There are places where I’d like to see photos of chicken sandwiches, and there are places I would not like to see photos of chicken sandwiches. My Spotify Premium account falls into the latter category. Unfortunately for me, KFC Arabia manipulated a “loophole” in the streaming service to advertise its new Kentucky Burger, available at Middle Eastern locations.
The Dubai-based ad agency Memac Ogilvy took over the Spotify pages of three Middle Eastern artists: Moh Flow, Shéban, and Flipperachi (a great name for a burger-slinger, frankly). Their banner photos were replaced with KFC chicken burger imagery, while the sandwich was Photoshopped into the artists’ avatar pictures. When users clicked the “Concerts” tab, their pages would list not only their upcoming shows, but the KFC locations near each venue. Chicken-burger-centric copy was snuck into artist bios. And the campaign added artist playlists titled Anything But Ordinary, where the song titles spelled out ad copy: Discover / New / Kentucky / Burger / Come And Visit / KFC / Get It / Before It’s Too Late. The campaign is down now, but a Memac Ogilvy account director tweeted out a video of how it looked when live.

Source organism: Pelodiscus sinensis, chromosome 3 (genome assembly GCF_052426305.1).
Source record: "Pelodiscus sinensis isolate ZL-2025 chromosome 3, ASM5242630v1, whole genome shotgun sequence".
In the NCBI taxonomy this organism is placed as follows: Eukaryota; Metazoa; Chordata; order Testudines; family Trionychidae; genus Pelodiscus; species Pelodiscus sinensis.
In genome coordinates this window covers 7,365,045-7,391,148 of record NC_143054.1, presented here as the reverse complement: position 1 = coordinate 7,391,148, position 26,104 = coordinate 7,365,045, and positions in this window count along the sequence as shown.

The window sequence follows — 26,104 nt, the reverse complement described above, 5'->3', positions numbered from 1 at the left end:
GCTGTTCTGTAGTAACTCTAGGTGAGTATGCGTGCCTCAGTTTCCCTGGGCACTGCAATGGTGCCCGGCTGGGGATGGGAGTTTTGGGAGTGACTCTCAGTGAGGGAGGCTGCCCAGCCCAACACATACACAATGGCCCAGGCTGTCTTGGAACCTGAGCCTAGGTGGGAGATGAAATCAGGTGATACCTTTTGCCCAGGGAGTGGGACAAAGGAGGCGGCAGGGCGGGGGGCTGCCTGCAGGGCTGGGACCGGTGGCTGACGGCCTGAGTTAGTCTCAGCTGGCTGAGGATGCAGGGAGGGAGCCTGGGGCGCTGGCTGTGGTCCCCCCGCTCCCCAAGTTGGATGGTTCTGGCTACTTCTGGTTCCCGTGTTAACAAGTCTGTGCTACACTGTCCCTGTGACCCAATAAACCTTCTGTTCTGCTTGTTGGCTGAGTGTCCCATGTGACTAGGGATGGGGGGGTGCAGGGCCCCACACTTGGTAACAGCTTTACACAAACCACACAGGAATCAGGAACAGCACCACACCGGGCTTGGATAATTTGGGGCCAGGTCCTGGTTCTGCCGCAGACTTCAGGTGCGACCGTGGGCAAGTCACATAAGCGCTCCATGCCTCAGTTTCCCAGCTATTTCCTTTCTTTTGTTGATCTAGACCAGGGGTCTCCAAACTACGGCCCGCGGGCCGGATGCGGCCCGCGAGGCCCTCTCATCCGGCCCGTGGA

The campaign boasts its status as the first one ever on Spotify Premium in its press video, which seems like a really slimy thing to be proud of. “By hacking a platform where ads are not allowed,” it goes on to say, “we gave the Kentucky Burger the campaign that it truly deserved.” By “hacking,” I’m guessing they mean “paying artists a whole bunch of cash that Spotify never will,” but sure, call it a hack. Artists handing over their digital spaces to a fried chicken chain might have Lester Bangs rolling in his grave, but it’s probably, like, number 5,346 on his list of contemporary music gripes.